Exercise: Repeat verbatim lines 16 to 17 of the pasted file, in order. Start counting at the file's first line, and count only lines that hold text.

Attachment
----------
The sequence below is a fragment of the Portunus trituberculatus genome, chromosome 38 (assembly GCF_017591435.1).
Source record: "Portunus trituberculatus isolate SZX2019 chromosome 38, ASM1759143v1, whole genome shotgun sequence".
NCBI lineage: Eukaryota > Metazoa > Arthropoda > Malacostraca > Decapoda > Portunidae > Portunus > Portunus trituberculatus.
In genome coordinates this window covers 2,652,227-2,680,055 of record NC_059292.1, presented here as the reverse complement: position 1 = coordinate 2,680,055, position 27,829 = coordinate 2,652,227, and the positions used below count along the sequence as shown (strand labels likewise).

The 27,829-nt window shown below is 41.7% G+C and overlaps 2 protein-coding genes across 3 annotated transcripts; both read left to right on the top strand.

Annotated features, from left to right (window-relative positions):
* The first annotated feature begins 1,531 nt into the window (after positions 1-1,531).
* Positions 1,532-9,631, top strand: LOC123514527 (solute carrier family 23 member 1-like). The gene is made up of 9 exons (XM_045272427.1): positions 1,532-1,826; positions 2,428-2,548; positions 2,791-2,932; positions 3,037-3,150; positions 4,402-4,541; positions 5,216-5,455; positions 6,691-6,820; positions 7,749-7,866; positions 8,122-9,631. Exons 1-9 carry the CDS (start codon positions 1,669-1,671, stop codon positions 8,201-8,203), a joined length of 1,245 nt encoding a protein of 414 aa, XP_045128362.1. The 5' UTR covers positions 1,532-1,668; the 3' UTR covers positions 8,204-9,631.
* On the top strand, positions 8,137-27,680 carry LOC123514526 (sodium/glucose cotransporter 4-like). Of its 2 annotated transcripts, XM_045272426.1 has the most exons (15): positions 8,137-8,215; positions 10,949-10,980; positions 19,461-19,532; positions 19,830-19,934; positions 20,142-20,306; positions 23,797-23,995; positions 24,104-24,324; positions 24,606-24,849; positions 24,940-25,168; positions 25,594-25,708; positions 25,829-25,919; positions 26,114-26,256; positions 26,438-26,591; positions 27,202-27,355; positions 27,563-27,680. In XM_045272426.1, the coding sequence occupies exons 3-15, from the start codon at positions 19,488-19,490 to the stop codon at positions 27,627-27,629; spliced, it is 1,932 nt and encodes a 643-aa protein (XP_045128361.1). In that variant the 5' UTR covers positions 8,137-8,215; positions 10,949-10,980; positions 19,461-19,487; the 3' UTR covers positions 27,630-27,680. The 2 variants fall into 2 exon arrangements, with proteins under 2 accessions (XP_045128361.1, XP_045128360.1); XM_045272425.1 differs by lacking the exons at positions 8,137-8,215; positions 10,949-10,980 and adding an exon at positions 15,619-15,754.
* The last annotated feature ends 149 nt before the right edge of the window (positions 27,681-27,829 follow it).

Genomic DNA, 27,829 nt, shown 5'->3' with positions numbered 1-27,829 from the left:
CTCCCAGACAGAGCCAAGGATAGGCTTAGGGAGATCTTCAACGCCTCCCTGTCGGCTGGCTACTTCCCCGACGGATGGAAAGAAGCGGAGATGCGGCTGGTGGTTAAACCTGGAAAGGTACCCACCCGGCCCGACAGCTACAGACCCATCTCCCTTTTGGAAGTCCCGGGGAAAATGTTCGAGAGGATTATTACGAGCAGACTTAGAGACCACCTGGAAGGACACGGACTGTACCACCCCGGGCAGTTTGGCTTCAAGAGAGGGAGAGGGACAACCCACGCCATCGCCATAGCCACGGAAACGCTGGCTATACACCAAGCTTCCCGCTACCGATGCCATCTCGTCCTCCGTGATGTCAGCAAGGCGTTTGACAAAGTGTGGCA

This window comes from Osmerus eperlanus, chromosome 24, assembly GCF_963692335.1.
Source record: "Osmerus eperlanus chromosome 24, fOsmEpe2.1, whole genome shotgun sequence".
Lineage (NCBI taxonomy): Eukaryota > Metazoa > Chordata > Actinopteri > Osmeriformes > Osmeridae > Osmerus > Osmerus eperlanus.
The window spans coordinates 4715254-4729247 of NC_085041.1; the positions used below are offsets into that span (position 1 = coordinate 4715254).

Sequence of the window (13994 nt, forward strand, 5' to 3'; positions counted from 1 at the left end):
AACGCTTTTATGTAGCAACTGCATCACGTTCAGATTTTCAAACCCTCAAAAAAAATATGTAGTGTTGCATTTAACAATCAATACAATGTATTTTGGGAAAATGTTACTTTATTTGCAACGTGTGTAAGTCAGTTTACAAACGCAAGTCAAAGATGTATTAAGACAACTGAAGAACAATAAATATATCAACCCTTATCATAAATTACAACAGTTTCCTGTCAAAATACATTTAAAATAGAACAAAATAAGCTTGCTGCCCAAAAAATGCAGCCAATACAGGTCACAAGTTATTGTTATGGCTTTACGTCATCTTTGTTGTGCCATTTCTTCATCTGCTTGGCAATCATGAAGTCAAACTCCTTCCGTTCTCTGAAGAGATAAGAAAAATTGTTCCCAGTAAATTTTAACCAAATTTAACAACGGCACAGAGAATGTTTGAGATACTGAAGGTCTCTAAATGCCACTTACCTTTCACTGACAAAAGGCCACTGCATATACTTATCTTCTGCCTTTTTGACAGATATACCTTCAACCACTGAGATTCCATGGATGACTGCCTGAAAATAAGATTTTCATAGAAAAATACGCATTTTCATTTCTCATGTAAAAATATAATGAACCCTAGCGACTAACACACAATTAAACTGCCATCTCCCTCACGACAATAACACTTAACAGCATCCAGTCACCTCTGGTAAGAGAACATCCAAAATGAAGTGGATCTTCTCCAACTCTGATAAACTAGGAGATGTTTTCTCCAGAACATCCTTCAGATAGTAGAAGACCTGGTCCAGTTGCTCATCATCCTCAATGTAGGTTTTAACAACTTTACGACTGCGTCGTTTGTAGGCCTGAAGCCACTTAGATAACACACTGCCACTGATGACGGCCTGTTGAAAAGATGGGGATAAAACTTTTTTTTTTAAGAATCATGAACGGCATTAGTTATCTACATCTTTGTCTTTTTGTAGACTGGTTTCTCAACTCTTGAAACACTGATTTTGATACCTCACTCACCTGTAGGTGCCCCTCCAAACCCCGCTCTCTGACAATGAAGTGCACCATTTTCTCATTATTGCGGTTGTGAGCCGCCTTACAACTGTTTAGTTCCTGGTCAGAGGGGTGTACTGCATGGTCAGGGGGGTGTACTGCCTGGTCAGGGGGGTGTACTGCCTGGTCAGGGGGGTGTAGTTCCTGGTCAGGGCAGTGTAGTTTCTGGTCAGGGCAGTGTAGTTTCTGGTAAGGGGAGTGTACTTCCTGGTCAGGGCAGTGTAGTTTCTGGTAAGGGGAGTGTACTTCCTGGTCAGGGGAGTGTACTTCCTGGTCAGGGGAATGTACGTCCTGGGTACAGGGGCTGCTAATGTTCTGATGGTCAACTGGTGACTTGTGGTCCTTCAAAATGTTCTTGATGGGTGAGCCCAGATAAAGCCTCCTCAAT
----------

The window spans coordinates 4715254-4729247 of NC_085041.1; the positions used below are offsets into that span (position 1 = coordinate 4715254).

Sequence of the window (13994 nt, forward strand, 5' to 3'; positions counted from 1 at the left end):